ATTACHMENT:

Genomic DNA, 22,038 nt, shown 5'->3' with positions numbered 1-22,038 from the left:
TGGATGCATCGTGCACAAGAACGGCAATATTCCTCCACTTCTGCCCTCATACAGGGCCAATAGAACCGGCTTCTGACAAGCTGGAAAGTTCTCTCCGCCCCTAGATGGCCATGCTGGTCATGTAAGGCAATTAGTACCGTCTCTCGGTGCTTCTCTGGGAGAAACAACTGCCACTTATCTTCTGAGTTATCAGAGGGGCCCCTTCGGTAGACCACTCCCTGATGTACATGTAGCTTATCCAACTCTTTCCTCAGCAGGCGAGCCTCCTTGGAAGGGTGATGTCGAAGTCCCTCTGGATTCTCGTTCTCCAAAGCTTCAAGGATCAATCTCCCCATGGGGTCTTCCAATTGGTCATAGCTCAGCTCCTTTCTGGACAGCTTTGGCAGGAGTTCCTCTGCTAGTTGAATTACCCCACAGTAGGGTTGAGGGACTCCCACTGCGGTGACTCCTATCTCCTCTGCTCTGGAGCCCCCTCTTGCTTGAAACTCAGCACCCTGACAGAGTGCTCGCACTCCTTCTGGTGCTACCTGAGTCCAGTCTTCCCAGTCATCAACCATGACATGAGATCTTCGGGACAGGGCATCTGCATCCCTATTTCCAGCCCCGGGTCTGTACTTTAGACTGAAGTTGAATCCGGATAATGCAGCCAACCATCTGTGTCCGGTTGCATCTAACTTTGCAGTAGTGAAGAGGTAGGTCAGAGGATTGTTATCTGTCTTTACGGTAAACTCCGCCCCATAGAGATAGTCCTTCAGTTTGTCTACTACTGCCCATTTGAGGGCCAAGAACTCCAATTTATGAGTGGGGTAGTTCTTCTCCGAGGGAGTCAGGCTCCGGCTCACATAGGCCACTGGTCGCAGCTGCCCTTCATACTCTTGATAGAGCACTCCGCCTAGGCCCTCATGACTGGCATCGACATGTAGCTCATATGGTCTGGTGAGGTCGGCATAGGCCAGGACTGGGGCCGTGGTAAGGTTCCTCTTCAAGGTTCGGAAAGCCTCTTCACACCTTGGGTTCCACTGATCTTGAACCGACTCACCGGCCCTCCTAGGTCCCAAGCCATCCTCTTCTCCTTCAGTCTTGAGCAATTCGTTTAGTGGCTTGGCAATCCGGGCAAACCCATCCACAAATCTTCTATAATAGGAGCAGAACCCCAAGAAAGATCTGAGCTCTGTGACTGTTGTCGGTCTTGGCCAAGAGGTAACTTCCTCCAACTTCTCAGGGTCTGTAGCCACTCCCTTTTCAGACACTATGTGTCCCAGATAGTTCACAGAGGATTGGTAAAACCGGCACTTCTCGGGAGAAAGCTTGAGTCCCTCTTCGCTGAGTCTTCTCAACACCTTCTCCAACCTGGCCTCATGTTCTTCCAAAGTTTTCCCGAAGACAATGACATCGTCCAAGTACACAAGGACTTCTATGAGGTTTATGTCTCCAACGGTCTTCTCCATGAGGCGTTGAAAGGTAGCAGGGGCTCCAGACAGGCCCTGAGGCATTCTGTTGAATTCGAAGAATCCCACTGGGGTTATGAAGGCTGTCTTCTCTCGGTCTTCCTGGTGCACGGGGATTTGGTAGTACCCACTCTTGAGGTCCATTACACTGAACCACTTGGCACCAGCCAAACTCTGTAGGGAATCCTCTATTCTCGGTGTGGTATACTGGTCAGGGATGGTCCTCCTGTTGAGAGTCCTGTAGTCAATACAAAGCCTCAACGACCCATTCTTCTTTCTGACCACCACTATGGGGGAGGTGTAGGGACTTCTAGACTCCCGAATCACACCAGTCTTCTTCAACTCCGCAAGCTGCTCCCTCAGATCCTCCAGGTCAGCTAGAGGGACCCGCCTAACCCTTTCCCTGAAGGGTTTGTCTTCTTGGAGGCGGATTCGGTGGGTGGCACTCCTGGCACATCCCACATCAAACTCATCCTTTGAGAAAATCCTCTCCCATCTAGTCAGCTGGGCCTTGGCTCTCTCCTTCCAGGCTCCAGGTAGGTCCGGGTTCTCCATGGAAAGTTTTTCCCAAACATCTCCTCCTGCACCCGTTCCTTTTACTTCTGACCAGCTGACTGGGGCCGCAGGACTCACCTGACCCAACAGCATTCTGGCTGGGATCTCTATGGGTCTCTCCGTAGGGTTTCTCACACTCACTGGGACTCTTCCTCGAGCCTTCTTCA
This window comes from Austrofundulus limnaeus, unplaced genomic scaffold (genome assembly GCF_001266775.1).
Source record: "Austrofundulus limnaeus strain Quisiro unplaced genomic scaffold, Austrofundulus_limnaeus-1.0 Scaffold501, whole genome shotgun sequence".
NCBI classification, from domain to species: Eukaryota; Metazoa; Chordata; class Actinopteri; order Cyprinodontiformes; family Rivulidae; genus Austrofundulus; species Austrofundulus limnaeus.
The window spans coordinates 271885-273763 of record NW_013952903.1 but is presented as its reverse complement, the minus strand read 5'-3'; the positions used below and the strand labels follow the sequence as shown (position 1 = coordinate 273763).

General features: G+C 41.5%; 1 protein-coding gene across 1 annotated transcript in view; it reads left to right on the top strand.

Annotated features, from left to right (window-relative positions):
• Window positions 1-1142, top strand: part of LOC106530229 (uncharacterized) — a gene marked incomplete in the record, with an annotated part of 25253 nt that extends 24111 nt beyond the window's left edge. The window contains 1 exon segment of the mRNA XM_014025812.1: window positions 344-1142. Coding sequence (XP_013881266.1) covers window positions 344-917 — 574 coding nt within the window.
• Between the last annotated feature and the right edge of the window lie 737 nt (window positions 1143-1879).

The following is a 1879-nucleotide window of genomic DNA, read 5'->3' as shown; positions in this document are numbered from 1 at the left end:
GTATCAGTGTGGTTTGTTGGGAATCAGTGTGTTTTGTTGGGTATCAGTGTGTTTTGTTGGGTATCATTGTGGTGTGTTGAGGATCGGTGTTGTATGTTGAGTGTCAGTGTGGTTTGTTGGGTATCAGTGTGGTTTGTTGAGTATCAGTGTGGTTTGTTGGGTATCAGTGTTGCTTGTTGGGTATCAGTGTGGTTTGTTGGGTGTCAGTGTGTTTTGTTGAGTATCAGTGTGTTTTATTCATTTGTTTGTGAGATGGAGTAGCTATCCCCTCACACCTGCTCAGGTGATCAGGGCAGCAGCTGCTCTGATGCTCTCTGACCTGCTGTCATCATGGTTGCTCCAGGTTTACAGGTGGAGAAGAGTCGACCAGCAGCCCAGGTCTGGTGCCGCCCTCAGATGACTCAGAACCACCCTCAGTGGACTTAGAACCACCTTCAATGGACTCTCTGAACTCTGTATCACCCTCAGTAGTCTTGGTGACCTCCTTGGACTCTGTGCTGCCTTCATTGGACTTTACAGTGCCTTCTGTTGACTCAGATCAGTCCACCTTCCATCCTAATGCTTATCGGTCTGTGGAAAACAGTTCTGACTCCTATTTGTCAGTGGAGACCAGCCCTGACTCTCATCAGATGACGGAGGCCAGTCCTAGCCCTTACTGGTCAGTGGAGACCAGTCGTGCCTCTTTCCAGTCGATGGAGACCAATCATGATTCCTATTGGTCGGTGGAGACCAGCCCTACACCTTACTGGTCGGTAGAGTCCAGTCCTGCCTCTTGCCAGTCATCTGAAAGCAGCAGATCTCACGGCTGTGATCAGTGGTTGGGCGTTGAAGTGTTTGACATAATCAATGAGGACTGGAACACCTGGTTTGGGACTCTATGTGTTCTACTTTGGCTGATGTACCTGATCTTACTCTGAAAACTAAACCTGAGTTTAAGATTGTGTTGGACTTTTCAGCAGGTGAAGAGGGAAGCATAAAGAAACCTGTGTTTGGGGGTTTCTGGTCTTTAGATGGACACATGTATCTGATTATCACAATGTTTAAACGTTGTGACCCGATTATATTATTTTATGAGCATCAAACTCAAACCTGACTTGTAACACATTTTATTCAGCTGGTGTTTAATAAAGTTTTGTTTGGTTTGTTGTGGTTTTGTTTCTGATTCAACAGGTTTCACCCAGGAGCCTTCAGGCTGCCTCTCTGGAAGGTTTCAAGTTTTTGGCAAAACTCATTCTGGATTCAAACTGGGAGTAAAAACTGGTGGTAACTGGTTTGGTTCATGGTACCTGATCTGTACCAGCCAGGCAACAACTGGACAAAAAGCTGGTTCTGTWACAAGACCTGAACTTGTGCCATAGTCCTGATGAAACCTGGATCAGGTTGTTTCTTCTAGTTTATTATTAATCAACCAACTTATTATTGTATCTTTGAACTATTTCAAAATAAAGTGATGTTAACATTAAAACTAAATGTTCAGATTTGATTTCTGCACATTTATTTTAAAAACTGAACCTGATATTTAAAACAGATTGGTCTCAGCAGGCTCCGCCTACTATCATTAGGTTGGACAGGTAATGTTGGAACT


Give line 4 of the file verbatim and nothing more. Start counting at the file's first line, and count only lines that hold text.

Source record: "Austrofundulus limnaeus strain Quisiro unplaced genomic scaffold, Austrofundulus_limnaeus-1.0 Scaffold501, whole genome shotgun sequence".